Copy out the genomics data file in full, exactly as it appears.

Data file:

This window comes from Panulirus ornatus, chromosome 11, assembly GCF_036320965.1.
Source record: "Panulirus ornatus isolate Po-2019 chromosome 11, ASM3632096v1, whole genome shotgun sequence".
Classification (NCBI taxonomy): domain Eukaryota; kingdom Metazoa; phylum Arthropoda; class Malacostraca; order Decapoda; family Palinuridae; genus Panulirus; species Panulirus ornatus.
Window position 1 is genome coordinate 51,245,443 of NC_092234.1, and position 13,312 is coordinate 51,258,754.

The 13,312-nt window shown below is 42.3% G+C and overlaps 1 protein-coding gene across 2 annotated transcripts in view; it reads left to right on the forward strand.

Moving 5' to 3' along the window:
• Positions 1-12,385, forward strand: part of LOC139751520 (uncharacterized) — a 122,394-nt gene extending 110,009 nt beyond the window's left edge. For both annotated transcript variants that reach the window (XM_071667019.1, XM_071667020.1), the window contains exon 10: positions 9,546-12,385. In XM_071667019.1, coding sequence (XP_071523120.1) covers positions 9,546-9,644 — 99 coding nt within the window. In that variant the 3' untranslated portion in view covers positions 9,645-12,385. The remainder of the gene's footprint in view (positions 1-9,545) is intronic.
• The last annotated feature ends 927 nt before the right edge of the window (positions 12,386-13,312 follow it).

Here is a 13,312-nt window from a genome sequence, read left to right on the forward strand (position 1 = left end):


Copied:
This window comes from Panulirus ornatus, chromosome 11, assembly GCF_036320965.1.
Source record: "Panulirus ornatus isolate Po-2019 chromosome 11, ASM3632096v1, whole genome shotgun sequence".
Classification (NCBI taxonomy): domain Eukaryota; kingdom Metazoa; phylum Arthropoda; class Malacostraca; order Decapoda; family Palinuridae; genus Panulirus; species Panulirus ornatus.
Window position 1 is genome coordinate 51,245,443 of NC_092234.1, and position 13,312 is coordinate 51,258,754.

The 13,312-nt window shown below is 42.3% G+C and overlaps 1 protein-coding gene across 2 annotated transcripts in view; it reads left to right on the forward strand.

Moving 5' to 3' along the window:
• Positions 1-12,385, forward strand: part of LOC139751520 (uncharacterized) — a 122,394-nt gene extending 110,009 nt beyond the window's left edge. For both annotated transcript variants that reach the window (XM_071667019.1, XM_071667020.1), the window contains exon 10: positions 9,546-12,385. In XM_071667019.1, coding sequence (XP_071523120.1) covers positions 9,546-9,644 — 99 coding nt within the window. In that variant the 3' untranslated portion in view covers positions 9,645-12,385. The remainder of the gene's footprint in view (positions 1-9,545) is intronic.
• The last annotated feature ends 927 nt before the right edge of the window (positions 12,386-13,312 follow it).

Here is a 13,312-nt window from a genome sequence, read left to right on the forward strand (position 1 = left end):